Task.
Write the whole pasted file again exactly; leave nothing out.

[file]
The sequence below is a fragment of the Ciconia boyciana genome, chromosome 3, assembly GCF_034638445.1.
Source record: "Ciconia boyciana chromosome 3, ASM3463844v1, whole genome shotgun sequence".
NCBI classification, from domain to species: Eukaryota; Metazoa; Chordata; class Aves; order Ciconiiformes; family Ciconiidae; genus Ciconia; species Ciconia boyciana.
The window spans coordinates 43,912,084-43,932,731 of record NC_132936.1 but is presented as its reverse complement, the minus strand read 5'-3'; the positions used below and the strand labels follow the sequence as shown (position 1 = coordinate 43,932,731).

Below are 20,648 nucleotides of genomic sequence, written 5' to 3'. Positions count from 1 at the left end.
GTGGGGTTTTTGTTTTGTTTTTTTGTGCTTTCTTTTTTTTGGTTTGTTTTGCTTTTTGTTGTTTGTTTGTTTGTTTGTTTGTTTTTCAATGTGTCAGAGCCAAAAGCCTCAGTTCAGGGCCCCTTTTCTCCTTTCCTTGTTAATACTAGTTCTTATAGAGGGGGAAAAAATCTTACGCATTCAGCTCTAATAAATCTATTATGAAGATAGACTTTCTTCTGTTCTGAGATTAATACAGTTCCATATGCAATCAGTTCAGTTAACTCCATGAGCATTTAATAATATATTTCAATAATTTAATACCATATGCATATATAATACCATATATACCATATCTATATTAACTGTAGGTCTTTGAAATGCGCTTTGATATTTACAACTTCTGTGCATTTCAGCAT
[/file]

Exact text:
The sequence below is a fragment of the Ciconia boyciana genome, chromosome 3, assembly GCF_034638445.1.
Source record: "Ciconia boyciana chromosome 3, ASM3463844v1, whole genome shotgun sequence".
NCBI classification, from domain to species: Eukaryota; Metazoa; Chordata; class Aves; order Ciconiiformes; family Ciconiidae; genus Ciconia; species Ciconia boyciana.
The window spans coordinates 43,912,084-43,932,731 of record NC_132936.1 but is presented as its reverse complement, the minus strand read 5'-3'; the positions used below and the strand labels follow the sequence as shown (position 1 = coordinate 43,932,731).

Below are 20,648 nucleotides of genomic sequence, written 5' to 3'. Positions count from 1 at the left end.
GTGGGGTTTTTGTTTTGTTTTTTTGTGCTTTCTTTTTTTTGGTTTGTTTTGCTTTTTGTTGTTTGTTTGTTTGTTTGTTTGTTTTTCAATGTGTCAGAGCCAAAAGCCTCAGTTCAGGGCCCCTTTTCTCCTTTCCTTGTTAATACTAGTTCTTATAGAGGGGGAAAAAATCTTACGCATTCAGCTCTAATAAATCTATTATGAAGATAGACTTTCTTCTGTTCTGAGATTAATACAGTTCCATATGCAATCAGTTCAGTTAACTCCATGAGCATTTAATAATATATTTCAATAATTTAATACCATATGCATATATAATACCATATATACCATATCTATATTAACTGTAGGTCTTTGAAATGCGCTTTGATATTTACAACTTCTGTGCATTTCAGCAT